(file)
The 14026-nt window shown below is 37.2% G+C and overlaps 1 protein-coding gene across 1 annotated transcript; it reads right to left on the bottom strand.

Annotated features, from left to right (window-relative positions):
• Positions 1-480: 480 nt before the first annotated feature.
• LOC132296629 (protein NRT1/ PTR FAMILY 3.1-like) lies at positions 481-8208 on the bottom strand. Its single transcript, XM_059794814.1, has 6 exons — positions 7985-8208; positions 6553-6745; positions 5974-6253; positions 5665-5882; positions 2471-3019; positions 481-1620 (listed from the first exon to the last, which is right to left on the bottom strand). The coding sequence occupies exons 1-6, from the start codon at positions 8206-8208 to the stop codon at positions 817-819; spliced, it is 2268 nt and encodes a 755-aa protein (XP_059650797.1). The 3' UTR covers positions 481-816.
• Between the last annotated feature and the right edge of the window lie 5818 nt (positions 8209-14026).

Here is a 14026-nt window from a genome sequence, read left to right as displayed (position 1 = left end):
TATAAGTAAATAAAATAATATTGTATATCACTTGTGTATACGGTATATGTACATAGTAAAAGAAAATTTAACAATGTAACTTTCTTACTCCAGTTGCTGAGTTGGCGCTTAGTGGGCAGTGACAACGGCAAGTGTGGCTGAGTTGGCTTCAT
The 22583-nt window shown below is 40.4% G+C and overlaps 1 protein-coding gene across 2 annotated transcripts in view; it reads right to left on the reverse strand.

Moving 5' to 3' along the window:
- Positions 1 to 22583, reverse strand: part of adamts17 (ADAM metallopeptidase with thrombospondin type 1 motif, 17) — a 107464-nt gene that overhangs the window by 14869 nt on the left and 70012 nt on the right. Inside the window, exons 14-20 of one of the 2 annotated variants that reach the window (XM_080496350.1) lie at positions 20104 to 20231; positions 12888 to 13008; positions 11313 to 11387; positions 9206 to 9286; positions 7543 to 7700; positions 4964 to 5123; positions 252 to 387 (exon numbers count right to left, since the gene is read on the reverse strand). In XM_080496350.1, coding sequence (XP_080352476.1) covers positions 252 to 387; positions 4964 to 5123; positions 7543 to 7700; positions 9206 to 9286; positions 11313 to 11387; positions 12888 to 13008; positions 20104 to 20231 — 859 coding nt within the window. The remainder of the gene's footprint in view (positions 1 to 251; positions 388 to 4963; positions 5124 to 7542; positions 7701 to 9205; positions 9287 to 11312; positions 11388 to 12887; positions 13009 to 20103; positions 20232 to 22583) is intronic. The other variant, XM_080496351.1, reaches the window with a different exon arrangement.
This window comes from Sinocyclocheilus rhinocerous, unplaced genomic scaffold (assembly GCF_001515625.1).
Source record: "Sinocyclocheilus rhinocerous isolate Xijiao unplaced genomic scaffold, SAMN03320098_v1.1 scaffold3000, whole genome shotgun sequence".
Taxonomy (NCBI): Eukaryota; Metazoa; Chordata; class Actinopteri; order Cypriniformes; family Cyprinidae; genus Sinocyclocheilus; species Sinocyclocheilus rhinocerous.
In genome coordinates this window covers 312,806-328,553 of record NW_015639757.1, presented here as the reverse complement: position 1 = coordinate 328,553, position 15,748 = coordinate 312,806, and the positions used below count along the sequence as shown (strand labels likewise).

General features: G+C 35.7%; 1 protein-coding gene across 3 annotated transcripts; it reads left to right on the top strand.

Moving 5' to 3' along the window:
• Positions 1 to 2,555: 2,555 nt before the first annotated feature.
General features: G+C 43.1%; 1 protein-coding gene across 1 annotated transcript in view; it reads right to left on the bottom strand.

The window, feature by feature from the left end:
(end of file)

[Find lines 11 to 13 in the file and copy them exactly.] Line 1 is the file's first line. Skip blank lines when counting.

This window comes from Sinocyclocheilus rhinocerous, unplaced genomic scaffold (assembly GCF_001515625.1).
Source record: "Sinocyclocheilus rhinocerous isolate Xijiao unplaced genomic scaffold, SAMN03320098_v1.1 scaffold3000, whole genome shotgun sequence".
Taxonomy (NCBI): Eukaryota; Metazoa; Chordata; class Actinopteri; order Cypriniformes; family Cyprinidae; genus Sinocyclocheilus; species Sinocyclocheilus rhinocerous.